Grant Garven is boring. Well, not anymore — but he was last summer. In 2009, the Tufts University geology professor spent around $20,000 from research funds to drill three boreholes around the Medford-Somerville campus in order to provide students with an on-site laboratory to study groundwater running through the area.
Grant Garven is boring. Well, not anymore — but he was last summer.
In 2009, the Tufts University geology professor spent around $20,000 from research funds to drill three boreholes around the Medford-Somerville campus in order to provide students with an on-site laboratory to study groundwater running through the area.
Garven estimates the sites — Powder House Rotary in Somerville, the school’s Campus Center and Professors Row — make Tufts unique.
“I believe it’s the first university on the East Coast where a professor drilled holes in the ground and got away with it,” Garven said jokingly.
Garven, who also teaches civil and environmental engineering, arrived at Tufts from Johns Hopkins University two years ago and quickly found it difficult to give students a hands-on way to study groundwater. He said to do so usually involved a Saturday field trip out to Cape Cod, where the U.S. Geological Survey has installed several observation wells, and finding transportation for everyone.
That’s when he approached the school’s administration about providing a more convenient alternative.
“They probably thought I was wacky,” Garven said. “But I received great support from John Vik [Tufts’ grounds manager]. He was very enthusiastic. I also got great support from the president, Larry Bacow.”
Garven said Dig Safe came out last summer and checked the university sites, pronouncing the project good to go. Cushing & Sons Drilling of Keene, N.H. dug the wells.
What Garven found was both expected — and unexpected.
“We found what we expected in terms of the geology of the area,” Garven said. “By Powder House, we found Medford Gabbro (a black type of igneous rock) in a vein that runs from there right through Medford.”
Garven said there was something to learn from all the sites and even though it was months ago, data is still being analyzed.
“I really wanted to explore the geology, but I also wanted to learn more about the groundwater,” he said. “We can now test for the pressure of the water, measure it with probes, even put a camera down there and actually see the water.”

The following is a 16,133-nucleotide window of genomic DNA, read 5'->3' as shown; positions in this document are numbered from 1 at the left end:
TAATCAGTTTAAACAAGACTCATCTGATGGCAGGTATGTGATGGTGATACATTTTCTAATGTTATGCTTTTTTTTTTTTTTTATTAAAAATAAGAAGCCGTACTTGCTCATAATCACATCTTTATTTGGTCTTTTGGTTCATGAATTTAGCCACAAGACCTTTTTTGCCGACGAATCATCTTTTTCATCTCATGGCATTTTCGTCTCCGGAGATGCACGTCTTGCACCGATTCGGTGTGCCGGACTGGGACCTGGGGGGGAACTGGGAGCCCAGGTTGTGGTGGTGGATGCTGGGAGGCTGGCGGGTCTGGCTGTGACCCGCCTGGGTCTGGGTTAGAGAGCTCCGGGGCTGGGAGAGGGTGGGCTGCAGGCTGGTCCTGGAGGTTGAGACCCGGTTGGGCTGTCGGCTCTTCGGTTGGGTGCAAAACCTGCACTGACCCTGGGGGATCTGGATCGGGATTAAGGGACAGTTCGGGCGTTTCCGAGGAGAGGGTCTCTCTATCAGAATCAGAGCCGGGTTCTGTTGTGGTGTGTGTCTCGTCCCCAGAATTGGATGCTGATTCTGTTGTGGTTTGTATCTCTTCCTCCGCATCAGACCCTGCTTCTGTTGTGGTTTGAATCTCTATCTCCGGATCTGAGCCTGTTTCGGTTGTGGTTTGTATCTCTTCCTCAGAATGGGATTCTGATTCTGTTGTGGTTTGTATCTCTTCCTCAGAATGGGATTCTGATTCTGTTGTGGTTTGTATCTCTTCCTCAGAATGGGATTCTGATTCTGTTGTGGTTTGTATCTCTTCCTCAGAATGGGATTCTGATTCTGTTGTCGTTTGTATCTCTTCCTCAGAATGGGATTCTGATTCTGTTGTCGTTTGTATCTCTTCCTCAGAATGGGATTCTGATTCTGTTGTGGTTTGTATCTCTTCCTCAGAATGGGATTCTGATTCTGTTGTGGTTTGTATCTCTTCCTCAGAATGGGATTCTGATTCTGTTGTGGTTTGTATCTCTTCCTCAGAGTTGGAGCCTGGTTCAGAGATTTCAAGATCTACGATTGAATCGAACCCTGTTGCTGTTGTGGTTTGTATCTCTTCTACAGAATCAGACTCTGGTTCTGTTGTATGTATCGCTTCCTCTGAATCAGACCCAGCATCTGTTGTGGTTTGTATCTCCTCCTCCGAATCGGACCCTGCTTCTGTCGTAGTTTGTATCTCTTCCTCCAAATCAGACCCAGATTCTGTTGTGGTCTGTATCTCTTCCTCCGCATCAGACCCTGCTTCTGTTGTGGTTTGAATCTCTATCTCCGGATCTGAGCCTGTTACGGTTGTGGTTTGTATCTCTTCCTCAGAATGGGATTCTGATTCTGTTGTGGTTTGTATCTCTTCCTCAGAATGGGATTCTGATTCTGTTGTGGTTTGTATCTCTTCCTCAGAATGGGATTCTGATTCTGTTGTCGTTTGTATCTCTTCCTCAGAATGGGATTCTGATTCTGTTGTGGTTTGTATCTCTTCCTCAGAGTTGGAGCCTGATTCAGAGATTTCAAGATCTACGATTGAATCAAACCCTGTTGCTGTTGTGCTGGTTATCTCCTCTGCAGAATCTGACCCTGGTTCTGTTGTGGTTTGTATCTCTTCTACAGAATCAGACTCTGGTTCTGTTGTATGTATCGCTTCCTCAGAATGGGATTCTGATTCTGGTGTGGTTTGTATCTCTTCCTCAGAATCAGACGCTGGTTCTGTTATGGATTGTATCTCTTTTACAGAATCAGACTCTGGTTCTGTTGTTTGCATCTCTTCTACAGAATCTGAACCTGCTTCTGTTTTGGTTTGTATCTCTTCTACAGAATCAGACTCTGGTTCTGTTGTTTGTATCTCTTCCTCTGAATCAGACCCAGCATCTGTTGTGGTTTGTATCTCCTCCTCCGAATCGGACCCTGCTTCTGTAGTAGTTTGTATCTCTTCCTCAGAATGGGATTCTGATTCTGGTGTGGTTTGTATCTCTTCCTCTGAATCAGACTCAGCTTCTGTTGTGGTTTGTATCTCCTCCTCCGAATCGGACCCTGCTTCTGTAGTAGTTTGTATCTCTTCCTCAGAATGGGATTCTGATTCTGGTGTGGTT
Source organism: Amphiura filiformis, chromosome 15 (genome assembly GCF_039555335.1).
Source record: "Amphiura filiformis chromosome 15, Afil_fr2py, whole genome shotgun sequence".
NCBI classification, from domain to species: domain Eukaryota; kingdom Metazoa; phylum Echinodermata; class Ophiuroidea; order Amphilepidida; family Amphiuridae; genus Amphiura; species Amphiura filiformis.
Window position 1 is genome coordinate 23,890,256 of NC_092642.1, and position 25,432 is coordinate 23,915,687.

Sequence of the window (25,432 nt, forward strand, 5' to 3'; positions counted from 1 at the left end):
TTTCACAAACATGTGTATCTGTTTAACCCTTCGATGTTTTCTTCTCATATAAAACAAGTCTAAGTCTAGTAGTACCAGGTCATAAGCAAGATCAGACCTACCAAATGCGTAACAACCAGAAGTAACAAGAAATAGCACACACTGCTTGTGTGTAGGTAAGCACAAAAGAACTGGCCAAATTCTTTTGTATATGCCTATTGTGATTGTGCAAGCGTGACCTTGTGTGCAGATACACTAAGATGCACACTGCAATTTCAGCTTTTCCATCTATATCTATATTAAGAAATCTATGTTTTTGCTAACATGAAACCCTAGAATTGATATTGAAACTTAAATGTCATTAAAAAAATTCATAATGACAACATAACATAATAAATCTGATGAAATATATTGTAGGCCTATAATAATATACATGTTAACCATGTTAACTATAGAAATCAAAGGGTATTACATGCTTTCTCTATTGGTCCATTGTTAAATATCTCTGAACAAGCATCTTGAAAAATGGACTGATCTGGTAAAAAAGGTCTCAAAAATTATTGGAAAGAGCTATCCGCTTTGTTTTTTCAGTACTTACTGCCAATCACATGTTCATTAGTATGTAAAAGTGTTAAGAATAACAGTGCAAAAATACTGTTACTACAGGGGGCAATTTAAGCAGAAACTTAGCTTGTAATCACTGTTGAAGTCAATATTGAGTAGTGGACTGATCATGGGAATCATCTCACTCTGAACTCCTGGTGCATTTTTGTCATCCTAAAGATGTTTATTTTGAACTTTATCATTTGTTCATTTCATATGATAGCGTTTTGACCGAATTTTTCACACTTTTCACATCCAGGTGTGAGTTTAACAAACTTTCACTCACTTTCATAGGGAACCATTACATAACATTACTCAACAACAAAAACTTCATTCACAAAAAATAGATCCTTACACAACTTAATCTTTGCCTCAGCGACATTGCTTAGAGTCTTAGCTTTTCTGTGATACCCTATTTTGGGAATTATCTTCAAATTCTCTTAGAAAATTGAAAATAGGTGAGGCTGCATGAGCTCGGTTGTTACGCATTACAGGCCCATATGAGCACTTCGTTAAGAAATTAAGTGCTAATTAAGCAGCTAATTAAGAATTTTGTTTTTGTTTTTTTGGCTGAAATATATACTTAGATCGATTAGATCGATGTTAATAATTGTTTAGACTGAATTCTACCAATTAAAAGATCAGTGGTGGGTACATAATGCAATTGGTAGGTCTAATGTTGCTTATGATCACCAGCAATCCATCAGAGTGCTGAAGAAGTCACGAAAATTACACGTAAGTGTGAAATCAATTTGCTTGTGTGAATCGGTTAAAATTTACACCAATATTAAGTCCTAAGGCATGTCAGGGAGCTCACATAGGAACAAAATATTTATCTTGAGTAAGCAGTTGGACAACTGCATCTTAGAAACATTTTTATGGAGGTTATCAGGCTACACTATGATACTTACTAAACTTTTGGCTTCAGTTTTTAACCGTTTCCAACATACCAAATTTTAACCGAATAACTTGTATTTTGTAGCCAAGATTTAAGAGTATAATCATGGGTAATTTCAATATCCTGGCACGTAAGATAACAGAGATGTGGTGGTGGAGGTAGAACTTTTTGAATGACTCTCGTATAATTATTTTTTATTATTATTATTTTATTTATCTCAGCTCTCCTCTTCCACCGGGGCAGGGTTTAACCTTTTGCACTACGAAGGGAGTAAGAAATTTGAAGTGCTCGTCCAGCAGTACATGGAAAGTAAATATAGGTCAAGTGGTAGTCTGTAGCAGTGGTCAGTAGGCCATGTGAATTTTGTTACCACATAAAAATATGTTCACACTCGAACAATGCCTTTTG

And water is exactly what Garven saw in one of the boreholes — but not in the amount he was expecting. At the last site on the campus quad, Garven made a huge discovery about 250 feet down.
“We hit a big supply of water,” he said. “The students started calling it Jumbo’s Aquifer. It was a total surprise. We just didn’t expect that.”
An aquifer is an underground rock formation composed of such materials as sand, soil or gravel that can store groundwater and supply it to wells and springs.
Garven said the find is unusual because the type of hills in which the aquifer rests are torpedo shaped and usually filled with rock and clay left behind by glaciers. This one was filled with gravel.
“The neat thing about hydrology is that until we dig, we might have an idea what’s there, but you never really know,” he said.
Garven said the aquifer is exciting news for Tufts, which dug a 600-foot borehole at Powder House to find a water source to irrigate the fields several years ago. Without much success, the school gave up on the project.
What the school will do with the new find Garven doesn’t know. However, he plans to use this and the other two sites to show his students and others all about the area they live in.
“Kids walk across the campus every day to classes,” he said. “They can see firsthand what’s underground.”
Since the lab has been open, it’s given Garven yet another tool in his teaching arsenal.
“Usually a professor stands at a blackboard and lectures or shows a DVD or an old movie,” he said. “Last fall, they were drilling right here and the students got to see all the action. It was a really valuable and unique opportunity.”
Garven’s still trying to get a sense of how permeable the rocks in the area are to groundwater and the outdoor lab will allow him to set up field experiments. He said his next project is to possibly open up the lab.
“I’d like to share it with the community,” he said. “The goal is to not only set it up for Tufts students and other departments, but students at other schools.”